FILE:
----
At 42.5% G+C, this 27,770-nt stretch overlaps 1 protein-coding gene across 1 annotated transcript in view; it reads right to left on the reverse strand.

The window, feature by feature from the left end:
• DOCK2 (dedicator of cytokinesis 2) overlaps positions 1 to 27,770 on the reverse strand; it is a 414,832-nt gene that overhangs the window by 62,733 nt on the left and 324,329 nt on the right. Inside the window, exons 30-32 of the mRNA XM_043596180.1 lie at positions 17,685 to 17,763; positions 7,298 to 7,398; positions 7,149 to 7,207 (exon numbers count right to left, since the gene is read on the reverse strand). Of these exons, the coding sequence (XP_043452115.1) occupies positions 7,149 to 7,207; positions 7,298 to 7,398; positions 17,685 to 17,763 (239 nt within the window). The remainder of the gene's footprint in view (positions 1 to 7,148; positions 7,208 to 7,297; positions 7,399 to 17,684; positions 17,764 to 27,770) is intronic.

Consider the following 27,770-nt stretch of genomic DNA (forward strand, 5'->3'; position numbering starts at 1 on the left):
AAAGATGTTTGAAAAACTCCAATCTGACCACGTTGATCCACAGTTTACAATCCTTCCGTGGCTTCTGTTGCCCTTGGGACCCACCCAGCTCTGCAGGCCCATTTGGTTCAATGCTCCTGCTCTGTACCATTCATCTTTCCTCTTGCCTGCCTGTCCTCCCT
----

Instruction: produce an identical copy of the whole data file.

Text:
At 42.5% G+C, this 27,770-nt stretch overlaps 1 protein-coding gene across 1 annotated transcript in view; it reads right to left on the reverse strand.

The window, feature by feature from the left end:
• DOCK2 (dedicator of cytokinesis 2) overlaps positions 1 to 27,770 on the reverse strand; it is a 414,832-nt gene that overhangs the window by 62,733 nt on the left and 324,329 nt on the right. Inside the window, exons 30-32 of the mRNA XM_043596180.1 lie at positions 17,685 to 17,763; positions 7,298 to 7,398; positions 7,149 to 7,207 (exon numbers count right to left, since the gene is read on the reverse strand). Of these exons, the coding sequence (XP_043452115.1) occupies positions 7,149 to 7,207; positions 7,298 to 7,398; positions 17,685 to 17,763 (239 nt within the window). The remainder of the gene's footprint in view (positions 1 to 7,148; positions 7,208 to 7,297; positions 7,399 to 17,684; positions 17,764 to 27,770) is intronic.

Consider the following 27,770-nt stretch of genomic DNA (forward strand, 5'->3'; position numbering starts at 1 on the left):
AAAGATGTTTGAAAAACTCCAATCTGACCACGTTGATCCACAGTTTACAATCCTTCCGTGGCTTCTGTTGCCCTTGGGACCCACCCAGCTCTGCAGGCCCATTTGGTTCAATGCTCCTGCTCTGTACCATTCATCTTTCCTCTTGCCTGCCTGTCCTCCCT